Introduction: Food insecurity influences health outcomes and is increasingly measured at routine healthcare visits. The goal of this research was to identify modifiable characteristics related to endorsement of two food insecurity screener questions often asked in healthcare settings. Methods: Analysis was focused on cross-sectional survey data collected from participants (N=442) living in urban neighborhoods in Ohio, defined as “food deserts” by the USDA. Participants were categorized as high (n=190) or low food secure (n=252) based on responses to two items about worry/stress about food and food adequacy. Data were analyzed using logistic regression. Results: Finding it easy to eat fresh and healthy food was associated with less likelihood of reporting low food security status (OR =0.73; 95% CI = (0.56,0.95)). This was also true for those who shop with their own car (OR = 0.55; 95% CI = (0.35,0.87)). Factors that increased the odds of reporting low food security status included having a chronic disease (OR = 1.59; 95% CI = (1.04, 2.41)), receiving SNAP (OR = 1.81; 95% CI = (1.14,2.86)), experiencing significant life changes in the past year (OR = 1.88; 95 % CI = (1.22, 2.90)), and more frequent shopping at primary store (OR = 1.10; 95 % CI = (1.03, 1.18)). Discussion: Health care institutions seeking to address the link between food insecurity and health may prioritize populations with chronic disease and receipt of SNAP. Additional interventions to reduce food insecurity may focus on provision of transportation supports and other services to buffer stressful life events.
SNAP sales increase after doubling monetary fruit and vegetable incentive value at farmers’ markets in Ohio
Authors: Roberto Martinez, MD, MPH, David Ngendahimana, MS, PhD, Lauren Vargo, MUPD, Gwendolyn Donley, MPH, Tevis Foreman, Ana Bird and Darcy Freedman, MPH, PhD, (1) Case Western Reserve University, Cleveland, OH, (2) Produce Perks Midwest, Cincinnati, OH
Presenter: Roberto Martinez
Presentation Date: Wednesday, October 28, 2020: 8:30 a.m. - 10:00 a.m. Session: Assessing the Effects of Nutrition Incentives on Local Agriculture, Food Insecurity, and Diet (ID=61772)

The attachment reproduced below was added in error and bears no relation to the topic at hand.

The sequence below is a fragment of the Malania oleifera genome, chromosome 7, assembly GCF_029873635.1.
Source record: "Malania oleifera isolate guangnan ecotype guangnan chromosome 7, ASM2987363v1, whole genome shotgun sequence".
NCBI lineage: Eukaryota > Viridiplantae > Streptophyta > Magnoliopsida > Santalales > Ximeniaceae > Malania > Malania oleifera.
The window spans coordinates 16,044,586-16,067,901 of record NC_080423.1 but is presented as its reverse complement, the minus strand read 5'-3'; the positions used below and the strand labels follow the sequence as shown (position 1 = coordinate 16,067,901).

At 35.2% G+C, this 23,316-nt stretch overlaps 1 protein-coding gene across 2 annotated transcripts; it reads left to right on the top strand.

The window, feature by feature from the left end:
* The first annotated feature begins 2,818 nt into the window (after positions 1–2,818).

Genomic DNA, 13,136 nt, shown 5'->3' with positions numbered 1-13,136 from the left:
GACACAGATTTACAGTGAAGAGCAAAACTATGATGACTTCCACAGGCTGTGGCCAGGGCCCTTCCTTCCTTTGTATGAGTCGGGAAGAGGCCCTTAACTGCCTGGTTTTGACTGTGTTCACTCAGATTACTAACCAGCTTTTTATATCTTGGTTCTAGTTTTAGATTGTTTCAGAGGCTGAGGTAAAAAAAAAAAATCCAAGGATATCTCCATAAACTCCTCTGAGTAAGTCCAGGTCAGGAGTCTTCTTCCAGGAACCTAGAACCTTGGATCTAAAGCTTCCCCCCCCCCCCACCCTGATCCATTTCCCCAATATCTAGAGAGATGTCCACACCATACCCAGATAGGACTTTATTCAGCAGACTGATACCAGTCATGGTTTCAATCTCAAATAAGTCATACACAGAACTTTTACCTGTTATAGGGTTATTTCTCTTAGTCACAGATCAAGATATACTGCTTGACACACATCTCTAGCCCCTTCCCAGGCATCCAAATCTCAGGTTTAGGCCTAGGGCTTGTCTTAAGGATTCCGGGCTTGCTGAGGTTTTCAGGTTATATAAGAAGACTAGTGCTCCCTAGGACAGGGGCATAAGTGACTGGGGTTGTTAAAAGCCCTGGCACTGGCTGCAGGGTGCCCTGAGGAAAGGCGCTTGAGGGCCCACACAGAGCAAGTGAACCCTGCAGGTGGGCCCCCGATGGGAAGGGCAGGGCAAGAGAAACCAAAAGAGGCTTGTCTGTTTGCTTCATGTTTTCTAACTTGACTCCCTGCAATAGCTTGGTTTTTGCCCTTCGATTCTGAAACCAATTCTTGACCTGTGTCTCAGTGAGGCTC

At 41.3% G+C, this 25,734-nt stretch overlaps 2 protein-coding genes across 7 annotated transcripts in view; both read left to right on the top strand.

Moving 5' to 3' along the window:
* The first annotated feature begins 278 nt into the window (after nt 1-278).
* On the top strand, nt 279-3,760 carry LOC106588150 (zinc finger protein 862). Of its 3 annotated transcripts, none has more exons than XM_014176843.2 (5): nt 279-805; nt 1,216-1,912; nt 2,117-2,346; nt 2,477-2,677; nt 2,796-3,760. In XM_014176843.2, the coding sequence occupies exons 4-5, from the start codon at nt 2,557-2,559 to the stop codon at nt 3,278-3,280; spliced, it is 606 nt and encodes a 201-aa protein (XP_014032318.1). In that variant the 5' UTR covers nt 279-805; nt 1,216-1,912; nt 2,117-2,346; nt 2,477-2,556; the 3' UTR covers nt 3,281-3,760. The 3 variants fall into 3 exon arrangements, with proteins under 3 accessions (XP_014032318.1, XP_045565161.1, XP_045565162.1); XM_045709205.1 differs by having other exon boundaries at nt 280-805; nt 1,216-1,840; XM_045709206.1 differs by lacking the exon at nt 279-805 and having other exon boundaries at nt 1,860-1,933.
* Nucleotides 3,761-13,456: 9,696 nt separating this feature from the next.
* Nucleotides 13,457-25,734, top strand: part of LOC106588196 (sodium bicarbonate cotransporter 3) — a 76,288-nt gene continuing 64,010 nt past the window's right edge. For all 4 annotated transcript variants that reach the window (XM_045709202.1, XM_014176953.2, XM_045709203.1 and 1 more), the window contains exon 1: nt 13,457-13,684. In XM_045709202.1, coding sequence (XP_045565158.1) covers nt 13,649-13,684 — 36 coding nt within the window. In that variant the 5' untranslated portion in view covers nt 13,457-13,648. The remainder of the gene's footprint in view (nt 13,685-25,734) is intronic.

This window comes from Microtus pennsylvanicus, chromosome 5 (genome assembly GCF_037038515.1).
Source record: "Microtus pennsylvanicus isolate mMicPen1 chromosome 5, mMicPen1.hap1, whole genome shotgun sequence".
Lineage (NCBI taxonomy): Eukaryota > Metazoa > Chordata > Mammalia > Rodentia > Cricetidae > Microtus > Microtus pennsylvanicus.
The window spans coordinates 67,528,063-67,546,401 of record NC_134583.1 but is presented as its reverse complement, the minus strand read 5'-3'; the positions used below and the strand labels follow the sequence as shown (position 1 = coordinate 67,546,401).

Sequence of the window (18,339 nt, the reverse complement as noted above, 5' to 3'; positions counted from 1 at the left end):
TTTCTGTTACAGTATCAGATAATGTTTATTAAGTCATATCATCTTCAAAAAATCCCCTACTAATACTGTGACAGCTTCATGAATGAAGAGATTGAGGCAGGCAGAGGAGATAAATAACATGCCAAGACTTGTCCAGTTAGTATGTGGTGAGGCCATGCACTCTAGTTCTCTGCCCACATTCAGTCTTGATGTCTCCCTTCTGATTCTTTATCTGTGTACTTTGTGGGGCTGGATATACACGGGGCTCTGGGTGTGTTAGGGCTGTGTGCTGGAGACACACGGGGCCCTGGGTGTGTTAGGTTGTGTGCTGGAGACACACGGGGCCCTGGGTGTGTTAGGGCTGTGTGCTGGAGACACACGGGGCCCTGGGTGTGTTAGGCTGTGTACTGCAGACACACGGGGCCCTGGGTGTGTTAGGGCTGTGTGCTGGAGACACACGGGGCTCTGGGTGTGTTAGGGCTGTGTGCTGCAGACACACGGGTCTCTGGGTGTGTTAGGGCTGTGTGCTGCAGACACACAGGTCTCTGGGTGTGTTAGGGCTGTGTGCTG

Introduction: The U.S Department of Agriculture’s (USDA) Food Insecurity Nutrition Incentive (FNI) program has demonstrated improved food security and daily intake of fruit and vegetables among families participating in the Supplemental Nutrition Assistance Program (SNAP). FINI grant funds support monetary incentives for SNAP participants to buy produce at food retailers including farmers’ markets (FMs). Since 2015, two FINI grants and a state-funded SNAP incentive program have been supporting fruit and vegetable incentives at FMs in Ohio. The maximum value of the incentive doubled from $10 to $20 in May 2018. Approach: Interrupted time series design was used to compare SNAP sale trends at FMs during two time points over 24 months: May 2017-April 2018 ($10 incentive maximum) and May 2018-April 2019 ($20 incentive maximum). Fifty-three FMs met the inclusion criteria, including having SNAP sales data during both time points and reporting individual SNAP transaction sales and nutrition incentive distribution data through software developed by the research team. Estimates of the effect of doubling of cap incentives were adjusted for seasonality and number of fruits and vegetable vendors. Results: Doubling the maximum incentive value was associated with a 2.5-fold increase in weekly SNAP sales at FMs. Overall FM sales were 2.8 times greater than sales before the incentive maximum doubled from $10 to $20. Discussion: Increasing the maximum nutrition incentive dollar amount resulted in an increase in SNAP sales at FMs over time. Doubling incentives available at direct-to-consumer sites supports both SNAP users and local food economies.